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You should encourage your children to participate in outdoor summer activities, but when it comes to the sun’s harmful rays, an ounce of prevention is worth a pound of cure.
Thankfully, we have so much more data on the harmfulness of sun exposure, as well as tanning beds, than we did even a decade ago. However, the prevalence of skin cancer continues to grow. According to OutrunTheSun.org:
• Melanoma (the most deadly of skin cancers) is on the rise more than any other cancer.
• It is estimated that more than 137,000 cases of melanoma will be diagnosed this year.
• The incidence rate for children 18 and under increased 84 percent from 1975 to 2005.
Repeated sun exposure, and only one bad sunburn, can increase your child’s risk for developing skin cancer later in life. Here’s what you can do to minimize the threat.
Limit time in the sun.
This is the tricky one. We all want our kids to get fresh air and play outdoors, but the sun’s peak hours of intensity are between 10 a.m. and 4 p.m. Focus on early morning or late afternoon/early evening activities. If they must be out during peak hours, make sure there are areas of shade where they can take a break.
Keep babies out of direct sunlight altogether. Their skin is thinner and more vulnerable.
Given that your kids will spend some time in the sun, clothing is your first line of defense. Longer shorts, longer sleeves, hats with bills or wide brims, and UV-blocking sunglasses are essential, but you also want clothing that’s cool and comfortably fitting (so they’ll want to wear it). A good rule of thumb: when you hold any fabric up to the light, the more light that shines through, the less protective it is.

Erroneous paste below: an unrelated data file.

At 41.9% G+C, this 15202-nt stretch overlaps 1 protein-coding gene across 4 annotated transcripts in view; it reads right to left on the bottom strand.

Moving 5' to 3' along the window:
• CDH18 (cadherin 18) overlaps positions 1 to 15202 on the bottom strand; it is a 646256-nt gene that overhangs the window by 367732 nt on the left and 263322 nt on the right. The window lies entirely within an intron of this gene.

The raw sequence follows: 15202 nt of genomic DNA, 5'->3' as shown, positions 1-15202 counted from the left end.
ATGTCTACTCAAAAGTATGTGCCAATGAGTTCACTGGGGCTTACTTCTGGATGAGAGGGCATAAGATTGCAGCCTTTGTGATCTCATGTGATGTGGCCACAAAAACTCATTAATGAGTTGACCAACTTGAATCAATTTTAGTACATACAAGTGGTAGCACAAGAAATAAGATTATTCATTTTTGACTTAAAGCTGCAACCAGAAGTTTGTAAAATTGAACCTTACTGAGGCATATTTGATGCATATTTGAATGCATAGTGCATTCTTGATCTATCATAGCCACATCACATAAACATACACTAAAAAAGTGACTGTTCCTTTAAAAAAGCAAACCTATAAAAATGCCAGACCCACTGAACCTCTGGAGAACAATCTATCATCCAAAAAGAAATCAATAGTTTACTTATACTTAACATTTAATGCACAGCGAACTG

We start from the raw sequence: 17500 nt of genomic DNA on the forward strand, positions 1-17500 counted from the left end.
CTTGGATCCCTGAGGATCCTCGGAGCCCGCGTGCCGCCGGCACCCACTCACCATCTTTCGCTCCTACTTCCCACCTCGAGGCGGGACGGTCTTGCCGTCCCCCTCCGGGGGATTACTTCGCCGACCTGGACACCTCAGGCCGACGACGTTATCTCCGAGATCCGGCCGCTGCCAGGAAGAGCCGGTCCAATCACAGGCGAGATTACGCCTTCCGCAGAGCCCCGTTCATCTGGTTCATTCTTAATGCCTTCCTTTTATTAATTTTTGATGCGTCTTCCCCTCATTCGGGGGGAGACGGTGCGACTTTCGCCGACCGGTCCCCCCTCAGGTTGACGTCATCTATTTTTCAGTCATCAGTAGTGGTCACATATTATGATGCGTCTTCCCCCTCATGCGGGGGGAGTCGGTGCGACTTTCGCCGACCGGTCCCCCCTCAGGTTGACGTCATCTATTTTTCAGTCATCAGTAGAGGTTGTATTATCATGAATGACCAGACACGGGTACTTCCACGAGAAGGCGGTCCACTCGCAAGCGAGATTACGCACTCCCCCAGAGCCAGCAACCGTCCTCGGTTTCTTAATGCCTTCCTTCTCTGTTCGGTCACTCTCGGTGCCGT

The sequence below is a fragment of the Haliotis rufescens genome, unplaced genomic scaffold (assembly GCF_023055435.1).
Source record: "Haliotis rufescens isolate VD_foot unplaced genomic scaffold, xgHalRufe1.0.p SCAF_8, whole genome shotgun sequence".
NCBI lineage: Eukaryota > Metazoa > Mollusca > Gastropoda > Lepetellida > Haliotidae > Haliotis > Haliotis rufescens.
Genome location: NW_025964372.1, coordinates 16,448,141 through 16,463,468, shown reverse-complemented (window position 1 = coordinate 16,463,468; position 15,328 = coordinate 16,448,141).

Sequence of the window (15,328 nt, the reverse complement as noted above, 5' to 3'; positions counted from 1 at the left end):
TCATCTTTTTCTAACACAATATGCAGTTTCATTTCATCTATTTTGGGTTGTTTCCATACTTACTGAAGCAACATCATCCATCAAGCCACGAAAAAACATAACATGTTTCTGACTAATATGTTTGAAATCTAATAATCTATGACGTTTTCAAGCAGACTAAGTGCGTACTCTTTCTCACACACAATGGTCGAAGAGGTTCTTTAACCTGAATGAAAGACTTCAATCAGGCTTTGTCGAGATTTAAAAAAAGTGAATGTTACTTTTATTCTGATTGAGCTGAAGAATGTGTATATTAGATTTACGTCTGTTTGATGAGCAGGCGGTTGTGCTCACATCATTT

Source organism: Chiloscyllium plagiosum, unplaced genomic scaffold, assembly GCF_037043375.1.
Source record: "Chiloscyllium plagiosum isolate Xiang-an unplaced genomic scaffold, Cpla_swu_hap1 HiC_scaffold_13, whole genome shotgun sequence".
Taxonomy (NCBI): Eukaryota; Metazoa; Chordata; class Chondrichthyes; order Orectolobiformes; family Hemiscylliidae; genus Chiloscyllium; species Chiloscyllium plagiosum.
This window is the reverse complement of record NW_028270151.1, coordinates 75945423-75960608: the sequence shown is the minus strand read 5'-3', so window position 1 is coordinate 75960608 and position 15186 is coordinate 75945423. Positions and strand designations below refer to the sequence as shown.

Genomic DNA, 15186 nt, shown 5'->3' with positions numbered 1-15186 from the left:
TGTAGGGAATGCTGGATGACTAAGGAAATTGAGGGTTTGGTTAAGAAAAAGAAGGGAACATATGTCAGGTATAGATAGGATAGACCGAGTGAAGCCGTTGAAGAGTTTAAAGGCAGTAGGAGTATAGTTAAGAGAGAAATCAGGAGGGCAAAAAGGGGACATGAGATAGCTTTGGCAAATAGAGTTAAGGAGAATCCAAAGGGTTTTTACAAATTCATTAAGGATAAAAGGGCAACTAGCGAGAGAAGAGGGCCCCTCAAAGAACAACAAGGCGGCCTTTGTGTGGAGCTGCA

Sunscreen labeled as broad spectrum protects users from UVA and UVB rays, both of which contribute to skin damage and possible cancer. The SPF (sun protection factor) gives you a total sun exposure based on time and intensity, when using exactly as directed, versus using no sunscreen at all. So, an SPF of 15 means you can stay out 15 times longer, right? Maybe in a perfectly controlled laboratory setting, but not in the real world.
No matter how high the SPF number, broad-spectrum sunscreen should be applied at least 30 minutes before exposure; reapplied every two hours; and reapplied after sweating, swimming, or wiping off with a towel. Another word of caution: don’t let a high SPF number give you a false sense of security. Sunscreen is only one defense against harmful rays. Shade and clothing are also vital to protecting your children’s skin.
Finally, UV rays can penetrate through clouds, so the precautions talked about above are just as important on a sunless day.
For further reading, visit the CDC website at https://www.cdc.gov/cancer/skin/basic_info/children.htm.
Author of this article
Bryan Leber, MD, specializes in pediatrics. He is a guest columnist and located at IU Health Physicians – Methodist Medical Plaza South, 8820 S. Meridian St., Suite 125, in Indianapolis. He can be reached by calling the office at 317.865.6600.